I once worked for Youth with a Mission in Kona, Hawaii.
In a time of financial testing, food services devised a low-cost meal we called the manna menu that consisted of lentil stew and pumpernickel bread. We ate this meal for lunch and supper for about a month. It tasted suitable for the first few days, but eating any food repetitively deadens the palette. Also, this dish had gastrointestinal side effects.
Some of our leaders felt God had pulled the purse strings on the ministry because we were showing selfishness over our meals. Some at the front of the line took too much food while some at the end did not get enough. God used finances to get our attention.
Eventually, God released the finances, and we went off the manna menu. Occasionally, some still took more food than they needed at mealtime. Finally, someone would say, “Remember the manna menu.” That cured our selfishness, at least for a while. We instituted a manna memorial meal regularly so we would not forget.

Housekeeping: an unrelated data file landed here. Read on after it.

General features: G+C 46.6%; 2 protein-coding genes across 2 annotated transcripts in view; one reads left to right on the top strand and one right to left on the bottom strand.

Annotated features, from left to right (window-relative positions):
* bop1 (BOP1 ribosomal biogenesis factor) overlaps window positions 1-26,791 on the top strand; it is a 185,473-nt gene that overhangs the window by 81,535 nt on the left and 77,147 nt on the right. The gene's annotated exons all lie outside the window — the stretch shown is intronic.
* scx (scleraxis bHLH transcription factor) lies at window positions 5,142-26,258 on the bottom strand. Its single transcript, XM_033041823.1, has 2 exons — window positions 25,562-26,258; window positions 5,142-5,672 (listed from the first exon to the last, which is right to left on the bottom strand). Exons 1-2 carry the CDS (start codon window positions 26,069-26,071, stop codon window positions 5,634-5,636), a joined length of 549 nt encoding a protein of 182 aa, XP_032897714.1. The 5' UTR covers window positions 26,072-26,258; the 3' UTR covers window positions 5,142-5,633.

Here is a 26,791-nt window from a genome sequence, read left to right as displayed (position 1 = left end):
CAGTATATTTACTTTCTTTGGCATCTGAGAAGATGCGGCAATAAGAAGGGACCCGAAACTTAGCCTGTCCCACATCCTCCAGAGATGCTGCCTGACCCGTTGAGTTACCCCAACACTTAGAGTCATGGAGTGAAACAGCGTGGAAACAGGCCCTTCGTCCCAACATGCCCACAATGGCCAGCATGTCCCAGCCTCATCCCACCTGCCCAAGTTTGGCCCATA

God’s people remembered the good food they ate in Egypt but forgot the price they paid for it: slavery and ill-treatment.
We, too, often have selective memory. We remember the good but forget the bad.
God’s provision for us is not always fun and games. God has a reason for everything He does. Manna was plain, ordinary, and repetitive, but God’s people learned to live on what they needed, not wanted. They discovered we don’t live by bread alone but by every word from God’s mouth.
Are things that you enjoyed before salvation tempting you? Are you remembering the good but forgetting the bad?
(Photo courtesy of pixabay.)
(For more devotions, visit Christian Devotions.)